The Cross In Nature And Nature In The Cross -- By: Edward Hitchcock

Journal: Bibliotheca Sacra
Volume: BSAC 018:70 (Apr 1861)
Article: The Cross In Nature And Nature In The Cross
Author: Edward Hitchcock


The Cross In Nature And Nature In The Cross1

Rev. Edward Hitchcock

In the conclusion of some lectures, prepared by me a few years ago, on the bearings of geology upon religion, I remarked that I had found “something of the Cross in nature, and something of nature in the Cross.” Perhaps, however, I did not attach a very definite meaning to this phrase, till my attention was called to it anew, of late, by the request of a missionary friend and former pupil (Rev. Charles Hartwell), now in China. I propose, in this Article, to state the results of this renewed examination; for I have found, and will attempt to show, that the statement, instead of being mere poetry and sentimentalisrn, is the exponent of a great and important truth.

I am aware that the doctrine of salvation by the cross is universally regarded as a matter of pure revelation. And so it undoubtedly is, as to the facts. But often, when revelation

discloses some great truth, and gives us a clew to its relations, we may find important collateral evidence and illustration in nature. In some able works, such as Butler’s Analogy and Harris’s Preadamite Earth, we find some aspects of the mediatorial work, presented in the light which reason casts upon it. I would follow in the same path; and hope to show that, along the line of junction between natural and revealed religion, assisted by the light that comes from the Bible, we may discover, on the side of nature, profound principles, that form the basis on which the revealed facts of redemption rest; and thus obtain some insight into the mystery which, from the beginning of the world, hath been hid in God.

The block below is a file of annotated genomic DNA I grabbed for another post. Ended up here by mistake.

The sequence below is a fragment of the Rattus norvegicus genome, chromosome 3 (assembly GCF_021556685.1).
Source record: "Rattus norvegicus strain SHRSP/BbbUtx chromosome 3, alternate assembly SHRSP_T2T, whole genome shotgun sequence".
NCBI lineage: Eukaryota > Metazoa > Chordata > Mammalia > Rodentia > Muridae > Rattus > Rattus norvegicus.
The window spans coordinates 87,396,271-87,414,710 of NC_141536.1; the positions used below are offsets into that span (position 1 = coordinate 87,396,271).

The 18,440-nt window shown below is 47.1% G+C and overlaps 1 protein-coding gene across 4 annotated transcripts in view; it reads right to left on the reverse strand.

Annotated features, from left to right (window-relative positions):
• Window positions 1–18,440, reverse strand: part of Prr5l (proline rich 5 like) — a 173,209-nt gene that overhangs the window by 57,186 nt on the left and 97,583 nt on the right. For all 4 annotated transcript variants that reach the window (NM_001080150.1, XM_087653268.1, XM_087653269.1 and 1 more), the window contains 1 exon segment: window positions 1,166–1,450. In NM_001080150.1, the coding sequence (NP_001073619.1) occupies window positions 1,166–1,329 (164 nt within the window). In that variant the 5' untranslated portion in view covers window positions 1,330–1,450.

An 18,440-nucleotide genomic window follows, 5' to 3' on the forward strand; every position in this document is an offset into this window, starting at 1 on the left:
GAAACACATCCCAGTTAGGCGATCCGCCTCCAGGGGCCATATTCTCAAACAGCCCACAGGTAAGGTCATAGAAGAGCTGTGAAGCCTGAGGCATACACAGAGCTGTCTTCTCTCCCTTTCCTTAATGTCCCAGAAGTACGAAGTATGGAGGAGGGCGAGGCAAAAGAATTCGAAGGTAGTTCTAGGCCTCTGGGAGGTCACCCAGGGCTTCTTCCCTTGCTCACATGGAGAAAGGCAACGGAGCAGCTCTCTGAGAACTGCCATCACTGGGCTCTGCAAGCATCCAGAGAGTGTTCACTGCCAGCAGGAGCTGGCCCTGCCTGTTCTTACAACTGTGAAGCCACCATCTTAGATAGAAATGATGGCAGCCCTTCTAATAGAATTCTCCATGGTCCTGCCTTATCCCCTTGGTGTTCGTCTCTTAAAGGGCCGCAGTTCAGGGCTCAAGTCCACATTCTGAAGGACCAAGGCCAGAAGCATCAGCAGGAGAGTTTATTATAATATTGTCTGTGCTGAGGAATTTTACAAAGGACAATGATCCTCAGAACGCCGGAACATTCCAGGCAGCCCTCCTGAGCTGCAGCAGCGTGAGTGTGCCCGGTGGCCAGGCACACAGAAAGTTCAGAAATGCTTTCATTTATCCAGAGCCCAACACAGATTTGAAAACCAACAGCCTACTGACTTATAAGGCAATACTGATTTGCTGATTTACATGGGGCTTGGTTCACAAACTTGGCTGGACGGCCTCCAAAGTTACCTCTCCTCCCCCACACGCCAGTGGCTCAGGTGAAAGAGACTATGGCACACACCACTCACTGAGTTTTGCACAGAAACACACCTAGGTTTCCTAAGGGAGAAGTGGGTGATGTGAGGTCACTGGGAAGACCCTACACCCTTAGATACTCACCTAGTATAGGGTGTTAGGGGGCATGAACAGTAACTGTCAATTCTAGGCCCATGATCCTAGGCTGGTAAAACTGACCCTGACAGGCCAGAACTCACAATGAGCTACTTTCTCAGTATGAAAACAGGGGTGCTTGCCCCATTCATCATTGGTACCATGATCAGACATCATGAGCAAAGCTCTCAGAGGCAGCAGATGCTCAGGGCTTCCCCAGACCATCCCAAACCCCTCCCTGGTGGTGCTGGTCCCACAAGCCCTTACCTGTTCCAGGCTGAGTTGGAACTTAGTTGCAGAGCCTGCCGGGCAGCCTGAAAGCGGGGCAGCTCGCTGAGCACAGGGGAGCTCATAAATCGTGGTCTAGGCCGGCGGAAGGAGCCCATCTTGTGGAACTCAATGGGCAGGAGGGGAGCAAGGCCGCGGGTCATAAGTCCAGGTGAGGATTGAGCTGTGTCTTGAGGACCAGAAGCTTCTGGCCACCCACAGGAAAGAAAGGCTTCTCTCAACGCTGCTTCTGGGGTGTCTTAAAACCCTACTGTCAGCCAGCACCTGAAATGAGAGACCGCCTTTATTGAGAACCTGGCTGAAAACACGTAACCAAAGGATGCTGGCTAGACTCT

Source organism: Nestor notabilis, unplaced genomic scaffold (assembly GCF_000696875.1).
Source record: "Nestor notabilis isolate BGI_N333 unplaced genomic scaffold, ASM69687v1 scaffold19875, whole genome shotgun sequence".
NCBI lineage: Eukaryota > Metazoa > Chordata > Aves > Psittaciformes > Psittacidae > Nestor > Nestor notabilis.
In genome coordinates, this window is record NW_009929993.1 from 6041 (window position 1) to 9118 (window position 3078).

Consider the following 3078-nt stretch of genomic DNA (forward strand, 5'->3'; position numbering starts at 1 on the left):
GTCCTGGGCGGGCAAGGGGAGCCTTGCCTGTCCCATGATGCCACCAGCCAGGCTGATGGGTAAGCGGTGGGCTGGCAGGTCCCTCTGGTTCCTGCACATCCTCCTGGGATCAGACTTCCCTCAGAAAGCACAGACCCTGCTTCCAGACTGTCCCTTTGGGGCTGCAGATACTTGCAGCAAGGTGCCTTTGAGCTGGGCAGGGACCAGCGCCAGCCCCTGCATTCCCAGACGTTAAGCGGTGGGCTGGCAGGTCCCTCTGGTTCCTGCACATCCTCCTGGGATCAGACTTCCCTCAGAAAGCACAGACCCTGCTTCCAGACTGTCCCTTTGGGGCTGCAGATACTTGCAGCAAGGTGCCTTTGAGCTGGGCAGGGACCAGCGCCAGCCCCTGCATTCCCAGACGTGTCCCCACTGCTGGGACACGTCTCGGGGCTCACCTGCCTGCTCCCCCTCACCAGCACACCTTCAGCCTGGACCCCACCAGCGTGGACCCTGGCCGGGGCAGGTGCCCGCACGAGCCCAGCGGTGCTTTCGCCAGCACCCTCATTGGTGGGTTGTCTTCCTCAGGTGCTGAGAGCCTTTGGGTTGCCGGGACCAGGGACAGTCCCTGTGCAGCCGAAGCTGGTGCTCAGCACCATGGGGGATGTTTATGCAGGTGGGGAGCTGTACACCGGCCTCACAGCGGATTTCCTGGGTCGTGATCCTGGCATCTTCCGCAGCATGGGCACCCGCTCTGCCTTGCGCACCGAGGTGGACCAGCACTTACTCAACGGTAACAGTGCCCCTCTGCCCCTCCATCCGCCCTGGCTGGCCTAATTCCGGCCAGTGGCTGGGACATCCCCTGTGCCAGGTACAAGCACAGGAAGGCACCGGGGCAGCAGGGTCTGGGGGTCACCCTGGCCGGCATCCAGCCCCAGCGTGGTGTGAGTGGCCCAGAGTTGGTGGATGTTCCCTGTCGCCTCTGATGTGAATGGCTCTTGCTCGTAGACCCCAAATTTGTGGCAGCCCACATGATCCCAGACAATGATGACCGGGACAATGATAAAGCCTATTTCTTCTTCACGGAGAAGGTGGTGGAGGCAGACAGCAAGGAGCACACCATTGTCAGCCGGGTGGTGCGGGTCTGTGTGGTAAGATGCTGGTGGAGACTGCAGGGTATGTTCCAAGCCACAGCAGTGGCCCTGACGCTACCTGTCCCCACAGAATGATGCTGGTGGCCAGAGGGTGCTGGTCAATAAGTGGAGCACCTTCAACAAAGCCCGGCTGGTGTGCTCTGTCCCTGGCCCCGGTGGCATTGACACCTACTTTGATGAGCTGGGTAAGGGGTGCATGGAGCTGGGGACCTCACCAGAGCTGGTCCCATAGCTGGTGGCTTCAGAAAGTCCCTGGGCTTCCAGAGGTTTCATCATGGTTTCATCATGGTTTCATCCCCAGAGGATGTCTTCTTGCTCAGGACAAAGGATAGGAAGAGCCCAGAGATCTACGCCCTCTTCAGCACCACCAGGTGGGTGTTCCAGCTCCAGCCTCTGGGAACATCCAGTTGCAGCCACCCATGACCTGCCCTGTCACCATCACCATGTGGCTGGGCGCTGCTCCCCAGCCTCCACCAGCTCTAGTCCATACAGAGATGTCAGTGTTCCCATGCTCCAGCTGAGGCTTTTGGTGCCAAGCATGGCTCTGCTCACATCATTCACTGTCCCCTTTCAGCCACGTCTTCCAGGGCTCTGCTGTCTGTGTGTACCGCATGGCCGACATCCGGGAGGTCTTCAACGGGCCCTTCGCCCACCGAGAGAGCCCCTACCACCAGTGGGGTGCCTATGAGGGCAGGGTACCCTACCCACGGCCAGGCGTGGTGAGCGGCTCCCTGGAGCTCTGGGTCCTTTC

The position I now take on this subject, and shall endeavor to establish, is the following:

The original constitution, and natural and moral history of this world, show it to have been created, fitted up, and intended from the beginning, to be a theatre for the work of redemption.

Perhaps some explanatory suggestions may make this position better understood.

If professed Christians were inquired of, whether they see evidence, in the constitution and course of nature around them, and in the natural and moral history of the world, that it is in a fallen condition, that large class who reject most of the peculiar doctrines of the Bible as we understand them, would say that no such evidence exists; and many others, whose views are evangelical, would reply, that the laws and

operations of nature appear to be perfect, and that the sole difficulty lie...

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